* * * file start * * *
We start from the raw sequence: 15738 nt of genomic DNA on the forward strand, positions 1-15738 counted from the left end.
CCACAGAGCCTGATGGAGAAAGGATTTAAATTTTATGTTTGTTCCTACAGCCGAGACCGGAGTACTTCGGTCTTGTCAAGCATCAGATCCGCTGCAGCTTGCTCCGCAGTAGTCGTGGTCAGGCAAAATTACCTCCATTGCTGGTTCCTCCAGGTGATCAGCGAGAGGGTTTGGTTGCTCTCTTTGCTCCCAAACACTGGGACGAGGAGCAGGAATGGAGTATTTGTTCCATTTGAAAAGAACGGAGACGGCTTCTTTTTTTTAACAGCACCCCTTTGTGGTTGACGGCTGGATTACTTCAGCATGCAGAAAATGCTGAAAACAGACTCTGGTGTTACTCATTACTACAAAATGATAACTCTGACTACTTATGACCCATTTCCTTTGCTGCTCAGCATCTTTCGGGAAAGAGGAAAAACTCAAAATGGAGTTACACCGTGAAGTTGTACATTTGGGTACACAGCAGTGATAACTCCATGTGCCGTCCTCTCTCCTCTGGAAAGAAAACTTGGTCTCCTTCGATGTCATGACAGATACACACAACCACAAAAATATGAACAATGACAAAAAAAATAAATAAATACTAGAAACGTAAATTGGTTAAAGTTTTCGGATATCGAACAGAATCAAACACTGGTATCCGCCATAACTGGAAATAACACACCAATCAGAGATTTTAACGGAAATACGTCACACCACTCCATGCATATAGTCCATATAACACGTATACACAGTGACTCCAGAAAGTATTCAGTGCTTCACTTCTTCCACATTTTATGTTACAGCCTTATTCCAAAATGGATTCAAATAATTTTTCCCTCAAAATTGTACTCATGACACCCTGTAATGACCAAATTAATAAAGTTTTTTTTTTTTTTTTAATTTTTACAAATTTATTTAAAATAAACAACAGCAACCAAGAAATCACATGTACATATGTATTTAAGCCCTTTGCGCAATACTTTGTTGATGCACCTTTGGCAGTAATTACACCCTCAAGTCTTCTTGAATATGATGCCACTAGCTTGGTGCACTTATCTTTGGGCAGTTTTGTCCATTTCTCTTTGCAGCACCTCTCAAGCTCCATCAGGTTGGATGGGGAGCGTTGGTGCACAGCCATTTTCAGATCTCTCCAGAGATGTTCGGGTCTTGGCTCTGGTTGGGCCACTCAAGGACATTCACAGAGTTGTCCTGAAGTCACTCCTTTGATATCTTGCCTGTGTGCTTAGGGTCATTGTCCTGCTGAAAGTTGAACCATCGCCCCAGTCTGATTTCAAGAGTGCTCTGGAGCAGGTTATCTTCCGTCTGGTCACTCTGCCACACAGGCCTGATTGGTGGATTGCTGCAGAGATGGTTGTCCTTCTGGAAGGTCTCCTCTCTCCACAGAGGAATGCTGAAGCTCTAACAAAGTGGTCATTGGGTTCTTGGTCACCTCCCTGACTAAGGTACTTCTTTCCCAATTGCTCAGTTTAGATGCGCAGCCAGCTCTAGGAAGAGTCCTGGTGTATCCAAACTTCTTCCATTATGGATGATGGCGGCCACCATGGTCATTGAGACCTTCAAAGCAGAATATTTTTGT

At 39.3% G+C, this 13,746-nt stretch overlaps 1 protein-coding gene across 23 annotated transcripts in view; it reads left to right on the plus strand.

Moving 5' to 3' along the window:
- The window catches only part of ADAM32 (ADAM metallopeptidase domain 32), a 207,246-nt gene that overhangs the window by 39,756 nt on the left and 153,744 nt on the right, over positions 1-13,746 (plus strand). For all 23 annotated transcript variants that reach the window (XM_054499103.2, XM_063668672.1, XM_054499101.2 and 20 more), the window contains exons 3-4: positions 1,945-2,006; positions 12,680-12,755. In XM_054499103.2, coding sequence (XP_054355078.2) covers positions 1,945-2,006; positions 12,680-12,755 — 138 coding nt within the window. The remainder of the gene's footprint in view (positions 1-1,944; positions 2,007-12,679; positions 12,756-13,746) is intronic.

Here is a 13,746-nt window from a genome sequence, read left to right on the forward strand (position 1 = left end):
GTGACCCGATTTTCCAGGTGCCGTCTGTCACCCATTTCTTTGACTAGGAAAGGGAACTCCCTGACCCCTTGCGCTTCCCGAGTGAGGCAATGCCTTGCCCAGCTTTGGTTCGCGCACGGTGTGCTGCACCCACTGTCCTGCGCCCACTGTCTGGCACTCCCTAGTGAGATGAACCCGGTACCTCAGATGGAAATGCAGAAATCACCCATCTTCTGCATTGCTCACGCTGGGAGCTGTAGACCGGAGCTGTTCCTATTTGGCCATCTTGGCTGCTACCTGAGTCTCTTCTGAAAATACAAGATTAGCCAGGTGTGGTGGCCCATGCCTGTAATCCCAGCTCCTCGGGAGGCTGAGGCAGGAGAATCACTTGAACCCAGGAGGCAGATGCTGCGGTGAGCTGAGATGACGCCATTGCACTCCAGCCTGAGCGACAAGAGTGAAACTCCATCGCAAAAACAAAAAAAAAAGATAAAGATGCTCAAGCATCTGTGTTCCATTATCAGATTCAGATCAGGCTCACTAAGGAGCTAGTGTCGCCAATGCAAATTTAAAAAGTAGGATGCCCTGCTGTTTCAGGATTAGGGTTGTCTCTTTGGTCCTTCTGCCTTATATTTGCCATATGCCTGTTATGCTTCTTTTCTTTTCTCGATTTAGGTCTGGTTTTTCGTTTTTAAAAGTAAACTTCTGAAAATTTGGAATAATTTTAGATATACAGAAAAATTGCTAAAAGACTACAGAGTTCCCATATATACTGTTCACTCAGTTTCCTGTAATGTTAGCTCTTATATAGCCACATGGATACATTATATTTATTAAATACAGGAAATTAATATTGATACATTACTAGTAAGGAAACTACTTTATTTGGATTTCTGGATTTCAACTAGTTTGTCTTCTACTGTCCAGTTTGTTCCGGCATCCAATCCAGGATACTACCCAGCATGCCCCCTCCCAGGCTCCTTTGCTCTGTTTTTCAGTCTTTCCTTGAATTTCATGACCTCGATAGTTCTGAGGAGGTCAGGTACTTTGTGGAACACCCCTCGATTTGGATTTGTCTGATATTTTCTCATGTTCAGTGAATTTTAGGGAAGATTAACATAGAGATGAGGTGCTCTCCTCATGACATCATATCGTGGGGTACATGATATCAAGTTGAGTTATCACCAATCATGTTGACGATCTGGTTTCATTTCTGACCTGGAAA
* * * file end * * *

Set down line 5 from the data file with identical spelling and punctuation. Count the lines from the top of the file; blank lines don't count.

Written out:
- The window catches only part of ADAM32 (ADAM metallopeptidase domain 32), a 207,246-nt gene that overhangs the window by 39,756 nt on the left and 153,744 nt on the right, over positions 1-13,746 (plus strand). For all 23 annotated transcript variants that reach the window (XM_054499103.2, XM_063668672.1, XM_054499101.2 and 20 more), the window contains exons 3-4: positions 1,945-2,006; positions 12,680-12,755. In XM_054499103.2, coding sequence (XP_054355078.2) covers positions 1,945-2,006; positions 12,680-12,755 — 138 coding nt within the window. The remainder of the gene's footprint in view (positions 1-1,944; positions 2,007-12,679; positions 12,756-13,746) is intronic.